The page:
Friday, September 19, 2014

The Whispering Skull Lockwood & Co Book 2 by Jonathan Stroud

The Whispering Skull
Lockwood & Co Book 2
by Jonathan Stroud 

Format: hardback
Publisher: Disney-Hyperion (September 16, 2014)
Copyright: 2014
Pages: 448

Genre: middle grade fantasy-horror-mystery

Source: purchased  

Summary from the book cover:
In the six months since Anthony, Lucy, and George survived a night in the most haunted house in England, Lockwood & Co. hasn't made much progress. Quill Kipps and his team of Fittes agents keep swooping in on Lockwood's investigations, which is creating a bit of tension back home at Portland Row.

Things look up when a new client, Mr. Saunders, hires Lockwood & Co. to be present at the excavation of Edmund Bickerstaff, a Victorian doctor who, in Victorian times, reportedly tried to communicate with the dead. Saunders needs the coffin sealed with silver to prevent any supernatural trouble. All goes well-until George's curiosity attracts a horrible phantom. (There is a bit more, but I am going to cut this off here.)

I just finished reading this book today and it was a ton of fun. If you liked the last book, this one does not disappoint. I don't want to say too much because it would be too easy to slip into spoilers territory. Suffice it to say, there is a satisfying adventure that does pick up the threads left hanging from the last book, though with a larger time delay than I expected. I was also somewhat expecting the overall story arc of The Problem to play a larger role.

While the story was great fun, I still have the same reservations I had before about Lucy being the only female character that is good/normal and always taking umbrage at any other girl that appears. That is getting tiresome and it happens way too often in books. This whole there can be only one thing really needs to go the way of dinosaur. This spoils an otherwise fantastic adventure story.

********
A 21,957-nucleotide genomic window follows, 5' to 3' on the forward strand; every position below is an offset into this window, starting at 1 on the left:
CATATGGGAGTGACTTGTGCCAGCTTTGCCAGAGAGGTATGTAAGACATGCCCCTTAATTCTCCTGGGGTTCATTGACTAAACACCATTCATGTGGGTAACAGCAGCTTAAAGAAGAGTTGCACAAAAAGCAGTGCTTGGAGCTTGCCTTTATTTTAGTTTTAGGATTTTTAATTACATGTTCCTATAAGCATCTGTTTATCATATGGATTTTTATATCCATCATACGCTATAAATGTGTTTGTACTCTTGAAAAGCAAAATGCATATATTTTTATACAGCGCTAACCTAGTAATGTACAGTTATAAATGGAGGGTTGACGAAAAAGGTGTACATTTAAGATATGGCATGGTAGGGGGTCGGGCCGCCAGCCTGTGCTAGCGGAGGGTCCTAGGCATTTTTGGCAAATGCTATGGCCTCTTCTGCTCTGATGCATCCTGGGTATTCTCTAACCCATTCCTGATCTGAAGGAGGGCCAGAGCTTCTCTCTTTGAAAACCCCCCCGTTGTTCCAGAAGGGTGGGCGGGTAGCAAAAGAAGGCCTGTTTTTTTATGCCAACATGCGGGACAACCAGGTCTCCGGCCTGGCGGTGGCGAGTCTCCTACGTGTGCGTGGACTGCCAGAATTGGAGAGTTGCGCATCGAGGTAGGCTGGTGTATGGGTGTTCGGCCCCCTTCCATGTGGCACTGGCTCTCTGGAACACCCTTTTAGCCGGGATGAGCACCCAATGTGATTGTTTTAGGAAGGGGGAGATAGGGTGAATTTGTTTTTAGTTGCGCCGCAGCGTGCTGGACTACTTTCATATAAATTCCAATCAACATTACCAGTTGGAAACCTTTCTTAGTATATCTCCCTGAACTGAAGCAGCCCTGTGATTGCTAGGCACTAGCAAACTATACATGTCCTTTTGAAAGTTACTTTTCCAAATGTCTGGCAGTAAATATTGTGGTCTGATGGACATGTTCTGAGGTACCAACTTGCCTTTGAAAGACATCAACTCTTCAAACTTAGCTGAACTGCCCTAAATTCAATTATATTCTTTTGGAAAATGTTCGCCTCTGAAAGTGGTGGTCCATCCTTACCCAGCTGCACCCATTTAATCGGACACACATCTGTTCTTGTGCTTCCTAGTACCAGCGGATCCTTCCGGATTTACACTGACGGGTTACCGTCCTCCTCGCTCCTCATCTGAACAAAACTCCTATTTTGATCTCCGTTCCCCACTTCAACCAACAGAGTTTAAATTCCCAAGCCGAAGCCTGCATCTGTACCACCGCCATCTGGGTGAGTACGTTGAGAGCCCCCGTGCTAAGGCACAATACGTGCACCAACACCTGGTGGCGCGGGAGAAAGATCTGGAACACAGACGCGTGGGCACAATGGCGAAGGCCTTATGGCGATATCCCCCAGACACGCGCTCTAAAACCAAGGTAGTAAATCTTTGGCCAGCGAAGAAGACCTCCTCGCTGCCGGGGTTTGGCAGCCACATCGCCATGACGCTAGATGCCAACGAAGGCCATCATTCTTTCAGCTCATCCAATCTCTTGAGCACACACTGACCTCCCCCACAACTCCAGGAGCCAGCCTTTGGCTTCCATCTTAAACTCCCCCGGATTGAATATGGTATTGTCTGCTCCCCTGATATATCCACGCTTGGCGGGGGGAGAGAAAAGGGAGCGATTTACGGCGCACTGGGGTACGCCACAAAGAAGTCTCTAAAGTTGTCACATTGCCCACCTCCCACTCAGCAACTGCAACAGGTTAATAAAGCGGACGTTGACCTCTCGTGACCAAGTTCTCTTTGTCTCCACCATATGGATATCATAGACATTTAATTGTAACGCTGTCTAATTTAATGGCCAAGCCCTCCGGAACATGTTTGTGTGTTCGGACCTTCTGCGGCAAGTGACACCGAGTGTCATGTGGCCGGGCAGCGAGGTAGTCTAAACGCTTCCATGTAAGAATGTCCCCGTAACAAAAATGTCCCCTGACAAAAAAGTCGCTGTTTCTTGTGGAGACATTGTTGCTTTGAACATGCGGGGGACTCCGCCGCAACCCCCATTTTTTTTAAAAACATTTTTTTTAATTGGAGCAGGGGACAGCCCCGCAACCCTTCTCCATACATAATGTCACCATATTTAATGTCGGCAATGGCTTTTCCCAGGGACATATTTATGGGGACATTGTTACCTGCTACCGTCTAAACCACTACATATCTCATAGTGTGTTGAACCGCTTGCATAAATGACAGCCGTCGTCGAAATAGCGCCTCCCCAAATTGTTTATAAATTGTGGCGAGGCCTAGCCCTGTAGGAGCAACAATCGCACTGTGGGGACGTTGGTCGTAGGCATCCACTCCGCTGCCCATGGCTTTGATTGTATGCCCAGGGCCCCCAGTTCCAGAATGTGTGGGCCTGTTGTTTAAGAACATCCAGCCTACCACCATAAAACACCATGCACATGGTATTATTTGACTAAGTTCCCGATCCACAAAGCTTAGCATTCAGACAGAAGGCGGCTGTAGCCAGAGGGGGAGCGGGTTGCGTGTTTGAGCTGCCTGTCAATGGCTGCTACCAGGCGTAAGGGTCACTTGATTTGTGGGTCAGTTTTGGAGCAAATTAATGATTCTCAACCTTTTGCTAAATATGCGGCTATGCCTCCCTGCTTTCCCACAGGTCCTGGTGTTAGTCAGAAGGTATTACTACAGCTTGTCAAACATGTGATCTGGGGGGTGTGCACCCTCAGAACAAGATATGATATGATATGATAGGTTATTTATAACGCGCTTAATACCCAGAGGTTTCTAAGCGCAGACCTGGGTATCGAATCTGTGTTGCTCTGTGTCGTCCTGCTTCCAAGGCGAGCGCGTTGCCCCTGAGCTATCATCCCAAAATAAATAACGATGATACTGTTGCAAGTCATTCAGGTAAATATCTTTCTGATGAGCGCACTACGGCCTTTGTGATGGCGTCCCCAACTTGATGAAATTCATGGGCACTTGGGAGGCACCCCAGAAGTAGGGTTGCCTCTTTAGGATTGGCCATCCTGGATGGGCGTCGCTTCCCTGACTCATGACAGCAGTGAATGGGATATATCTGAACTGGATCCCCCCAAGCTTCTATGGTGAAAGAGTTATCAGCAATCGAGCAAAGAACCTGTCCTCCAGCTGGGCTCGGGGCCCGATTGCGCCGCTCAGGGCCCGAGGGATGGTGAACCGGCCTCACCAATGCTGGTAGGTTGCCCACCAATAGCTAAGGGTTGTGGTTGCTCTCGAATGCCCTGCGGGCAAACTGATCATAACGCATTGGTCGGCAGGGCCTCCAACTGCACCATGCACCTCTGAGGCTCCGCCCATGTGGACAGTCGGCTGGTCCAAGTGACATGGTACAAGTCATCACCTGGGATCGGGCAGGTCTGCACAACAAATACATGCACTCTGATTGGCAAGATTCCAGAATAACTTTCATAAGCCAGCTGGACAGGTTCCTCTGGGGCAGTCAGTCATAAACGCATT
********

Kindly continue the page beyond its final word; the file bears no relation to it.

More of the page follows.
The worldbuilding is also still rather odd - the combination of the old-fashion attitudes and gas-light with flip-flops and Coke is sometimes quite jarring. I am still having trouble picturing what the wider daylight world would look like.  And Tourists? How many tourists would there really be in a world were everyone pretty much goes into hiding at sundown. It sounds like travel would be really problematic. Also - how many generations of children have given up their childhood to be nightwatch and the like. I would think that would have a profound effect on society.  I can forgive some of this to the extent that the main characters are living a third-shift life, awake while the rest of the city sleeps - so I can understand some of the disconnect. But - I am hoping in the next book that we get more glimpses of the functioning of the wider world. Mostly this is quibbling though. The stories are delightfully atmospheric and satisfying as long as you don't start to think too terribly deeply about them.

To sum up - lots of fun.  If you liked the last book, you will almost certainly like this book too. Now I have the hard job of waiting for the next one. Once again the book ends like a shoe hitting the floor - this next shoe should be a doozy.

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